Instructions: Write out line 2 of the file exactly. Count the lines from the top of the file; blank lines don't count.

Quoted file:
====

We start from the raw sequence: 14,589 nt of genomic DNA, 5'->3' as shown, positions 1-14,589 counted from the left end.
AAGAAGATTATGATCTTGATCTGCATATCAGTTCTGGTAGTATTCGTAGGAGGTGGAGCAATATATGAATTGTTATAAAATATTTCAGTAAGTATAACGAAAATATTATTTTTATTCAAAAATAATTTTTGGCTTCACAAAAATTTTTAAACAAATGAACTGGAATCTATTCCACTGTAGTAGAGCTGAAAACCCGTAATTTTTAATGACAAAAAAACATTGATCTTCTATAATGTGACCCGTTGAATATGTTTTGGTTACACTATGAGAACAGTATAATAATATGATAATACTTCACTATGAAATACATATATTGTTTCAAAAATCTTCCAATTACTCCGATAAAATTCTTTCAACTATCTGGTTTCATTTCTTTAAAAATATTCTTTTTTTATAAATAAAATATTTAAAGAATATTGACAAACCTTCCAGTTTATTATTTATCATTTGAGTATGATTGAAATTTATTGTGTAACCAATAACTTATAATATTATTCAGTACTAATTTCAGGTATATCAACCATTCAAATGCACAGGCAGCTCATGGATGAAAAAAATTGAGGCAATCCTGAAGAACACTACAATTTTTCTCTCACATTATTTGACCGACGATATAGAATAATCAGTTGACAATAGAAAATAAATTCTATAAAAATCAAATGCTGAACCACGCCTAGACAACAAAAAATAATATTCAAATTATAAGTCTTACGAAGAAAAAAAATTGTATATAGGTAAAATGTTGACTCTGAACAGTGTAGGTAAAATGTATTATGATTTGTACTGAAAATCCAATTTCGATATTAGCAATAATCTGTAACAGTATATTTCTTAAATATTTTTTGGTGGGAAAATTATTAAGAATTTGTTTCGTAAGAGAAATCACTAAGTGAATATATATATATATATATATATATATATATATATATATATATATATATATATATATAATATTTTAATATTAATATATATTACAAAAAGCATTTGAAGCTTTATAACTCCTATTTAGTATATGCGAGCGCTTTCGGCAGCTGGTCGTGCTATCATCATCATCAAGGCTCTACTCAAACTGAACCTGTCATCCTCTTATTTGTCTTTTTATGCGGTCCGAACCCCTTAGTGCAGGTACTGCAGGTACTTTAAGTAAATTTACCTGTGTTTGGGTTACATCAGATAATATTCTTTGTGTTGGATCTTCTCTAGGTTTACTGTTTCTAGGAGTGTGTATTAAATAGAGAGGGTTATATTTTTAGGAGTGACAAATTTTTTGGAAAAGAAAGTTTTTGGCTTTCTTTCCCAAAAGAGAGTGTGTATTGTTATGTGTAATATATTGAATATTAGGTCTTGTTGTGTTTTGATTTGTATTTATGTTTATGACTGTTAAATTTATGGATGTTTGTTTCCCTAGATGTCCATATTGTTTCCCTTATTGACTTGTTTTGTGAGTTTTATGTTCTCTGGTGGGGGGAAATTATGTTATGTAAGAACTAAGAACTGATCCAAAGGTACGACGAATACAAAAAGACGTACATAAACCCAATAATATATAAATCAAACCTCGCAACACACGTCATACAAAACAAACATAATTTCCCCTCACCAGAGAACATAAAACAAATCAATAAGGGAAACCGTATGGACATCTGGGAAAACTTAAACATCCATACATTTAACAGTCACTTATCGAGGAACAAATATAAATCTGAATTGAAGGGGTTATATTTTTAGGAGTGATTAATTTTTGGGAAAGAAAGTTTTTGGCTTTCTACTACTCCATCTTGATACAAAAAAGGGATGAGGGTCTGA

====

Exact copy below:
AAGAAGATTATGATCTTGATCTGCATATCAGTTCTGGTAGTATTCGTAGGAGGTGGAGCAATATATGAATTGTTATAAAATATTTCAGTAAGTATAACGAAAATATTATTTTTATTCAAAAATAATTTTTGGCTTCACAAAAATTTTTAAACAAATGAACTGGAATCTATTCCACTGTAGTAGAGCTGAAAACCCGTAATTTTTAATGACAAAAAAACATTGATCTTCTATAATGTGACCCGTTGAATATGTTTTGGTTACACTATGAGAACAGTATAATAATATGATAATACTTCACTATGAAATACATATATTGTTTCAAAAATCTTCCAATTACTCCGATAAAATTCTTTCAACTATCTGGTTTCATTTCTTTAAAAATATTCTTTTTTTATAAATAAAATATTTAAAGAATATTGACAAACCTTCCAGTTTATTATTTATCATTTGAGTATGATTGAAATTTATTGTGTAACCAATAACTTATAATATTATTCAGTACTAATTTCAGGTATATCAACCATTCAAATGCACAGGCAGCTCATGGATGAAAAAAATTGAGGCAATCCTGAAGAACACTACAATTTTTCTCTCACATTATTTGACCGACGATATAGAATAATCAGTTGACAATAGAAAATAAATTCTATAAAAATCAAATGCTGAACCACGCCTAGACAACAAAAAATAATATTCAAATTATAAGTCTTACGAAGAAAAAAAATTGTATATAGGTAAAATGTTGACTCTGAACAGTGTAGGTAAAATGTATTATGATTTGTACTGAAAATCCAATTTCGATATTAGCAATAATCTGTAACAGTATATTTCTTAAATATTTTTTGGTGGGAAAATTATTAAGAATTTGTTTCGTAAGAGAAATCACTAAGTGAATATATATATATATATATATATATATATATATATATATATATATATATATATATATAATATTTTAATATTAATATATATTACAAAAAGCATTTGAAGCTTTATAACTCCTATTTAGTATATGCGAGCGCTTTCGGCAGCTGGTCGTGCTATCATCATCATCAAGGCTCTACTCAAACTGAACCTGTCATCCTCTTATTTGTCTTTTTATGCGGTCCGAACCCCTTAGTGCAGGTACTGCAGGTACTTTAAGTAAATTTACCTGTGTTTGGGTTACATCAGATAATATTCTTTGTGTTGGATCTTCTCTAGGTTTACTGTTTCTAGGAGTGTGTATTAAATAGAGAGGGTTATATTTTTAGGAGTGACAAATTTTTTGGAAAAGAAAGTTTTTGGCTTTCTTTCCCAAAAGAGAGTGTGTATTGTTATGTGTAATATATTGAATATTAGGTCTTGTTGTGTTTTGATTTGTATTTATGTTTATGACTGTTAAATTTATGGATGTTTGTTTCCCTAGATGTCCATATTGTTTCCCTTATTGACTTGTTTTGTGAGTTTTATGTTCTCTGGTGGGGGGAAATTATGTTATGTAAGAACTAAGAACTGATCCAAAGGTACGACGAATACAAAAAGACGTACATAAACCCAATAATATATAAATCAAACCTCGCAACACACGTCATACAAAACAAACATAATTTCCCCTCACCAGAGAACATAAAACAAATCAATAAGGGAAACCGTATGGACATCTGGGAAAACTTAAACATCCATACATTTAACAGTCACTTATCGAGGAACAAATATAAATCTGAATTGAAGGGGTTATATTTTTAGGAGTGATTAATTTTTGGGAAAGAAAGTTTTTGGCTTTCTACTACTCCATCTTGATACAAAAAAGGGATGAGGGTCTGA